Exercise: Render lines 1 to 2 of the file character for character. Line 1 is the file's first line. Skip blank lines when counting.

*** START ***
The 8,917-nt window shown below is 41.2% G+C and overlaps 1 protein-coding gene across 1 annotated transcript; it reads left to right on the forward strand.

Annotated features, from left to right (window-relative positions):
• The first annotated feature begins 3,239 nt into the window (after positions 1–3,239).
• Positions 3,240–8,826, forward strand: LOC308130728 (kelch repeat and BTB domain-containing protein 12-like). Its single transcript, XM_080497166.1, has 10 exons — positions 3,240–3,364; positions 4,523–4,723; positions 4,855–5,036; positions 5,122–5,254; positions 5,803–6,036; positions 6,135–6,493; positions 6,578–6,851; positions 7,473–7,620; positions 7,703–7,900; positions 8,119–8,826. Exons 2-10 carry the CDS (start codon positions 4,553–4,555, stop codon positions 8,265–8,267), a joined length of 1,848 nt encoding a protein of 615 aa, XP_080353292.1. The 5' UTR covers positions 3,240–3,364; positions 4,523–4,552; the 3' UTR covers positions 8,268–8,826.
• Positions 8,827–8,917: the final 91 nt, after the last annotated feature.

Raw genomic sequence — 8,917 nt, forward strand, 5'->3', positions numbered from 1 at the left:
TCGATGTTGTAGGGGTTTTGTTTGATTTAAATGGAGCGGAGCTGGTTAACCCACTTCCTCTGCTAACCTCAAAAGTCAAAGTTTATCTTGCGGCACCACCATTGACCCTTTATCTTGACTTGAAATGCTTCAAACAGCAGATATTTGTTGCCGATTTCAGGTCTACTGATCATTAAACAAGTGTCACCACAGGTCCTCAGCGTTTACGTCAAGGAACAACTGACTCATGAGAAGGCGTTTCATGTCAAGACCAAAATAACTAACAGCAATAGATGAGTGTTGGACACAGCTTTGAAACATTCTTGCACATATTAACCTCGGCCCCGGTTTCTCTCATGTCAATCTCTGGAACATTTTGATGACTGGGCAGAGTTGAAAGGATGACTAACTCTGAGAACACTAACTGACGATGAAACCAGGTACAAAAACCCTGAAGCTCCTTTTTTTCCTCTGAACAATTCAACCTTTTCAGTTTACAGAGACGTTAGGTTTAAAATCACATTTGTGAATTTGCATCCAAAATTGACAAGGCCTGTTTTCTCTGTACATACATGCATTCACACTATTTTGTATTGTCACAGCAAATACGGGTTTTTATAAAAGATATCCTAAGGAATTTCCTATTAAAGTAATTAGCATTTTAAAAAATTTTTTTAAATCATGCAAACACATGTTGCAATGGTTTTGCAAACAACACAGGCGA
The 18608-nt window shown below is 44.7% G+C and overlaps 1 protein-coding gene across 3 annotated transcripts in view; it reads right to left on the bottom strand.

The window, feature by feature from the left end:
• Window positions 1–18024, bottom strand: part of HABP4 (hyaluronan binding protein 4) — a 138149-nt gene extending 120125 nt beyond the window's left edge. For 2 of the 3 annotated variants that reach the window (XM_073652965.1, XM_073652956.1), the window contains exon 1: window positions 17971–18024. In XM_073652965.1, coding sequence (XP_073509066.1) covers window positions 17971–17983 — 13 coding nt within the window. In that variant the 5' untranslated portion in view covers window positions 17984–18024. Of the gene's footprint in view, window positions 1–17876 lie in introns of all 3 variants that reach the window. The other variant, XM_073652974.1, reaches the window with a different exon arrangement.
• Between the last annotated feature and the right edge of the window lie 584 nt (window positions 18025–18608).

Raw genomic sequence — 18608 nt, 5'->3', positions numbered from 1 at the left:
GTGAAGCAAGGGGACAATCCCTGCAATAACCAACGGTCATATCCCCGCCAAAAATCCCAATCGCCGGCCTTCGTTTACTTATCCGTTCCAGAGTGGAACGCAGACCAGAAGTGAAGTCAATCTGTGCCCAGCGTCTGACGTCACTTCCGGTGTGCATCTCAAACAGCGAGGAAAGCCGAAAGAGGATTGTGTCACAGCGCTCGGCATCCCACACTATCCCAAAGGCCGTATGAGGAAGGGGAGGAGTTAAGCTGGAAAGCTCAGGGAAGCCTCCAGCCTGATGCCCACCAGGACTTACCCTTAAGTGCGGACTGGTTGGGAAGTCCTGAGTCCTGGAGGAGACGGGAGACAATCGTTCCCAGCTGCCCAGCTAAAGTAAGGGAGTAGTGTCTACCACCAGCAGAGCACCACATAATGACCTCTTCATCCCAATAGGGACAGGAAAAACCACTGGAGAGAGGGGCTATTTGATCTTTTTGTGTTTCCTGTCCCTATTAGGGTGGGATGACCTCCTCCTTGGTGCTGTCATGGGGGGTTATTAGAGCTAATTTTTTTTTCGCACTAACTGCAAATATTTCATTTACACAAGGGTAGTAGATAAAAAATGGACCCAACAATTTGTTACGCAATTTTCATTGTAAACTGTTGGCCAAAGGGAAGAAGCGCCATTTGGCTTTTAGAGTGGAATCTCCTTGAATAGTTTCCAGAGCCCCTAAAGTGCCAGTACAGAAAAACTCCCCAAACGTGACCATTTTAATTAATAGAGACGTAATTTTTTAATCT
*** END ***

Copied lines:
The 8,917-nt window shown below is 41.2% G+C and overlaps 1 protein-coding gene across 1 annotated transcript; it reads left to right on the forward strand.

Annotated features, from left to right (window-relative positions):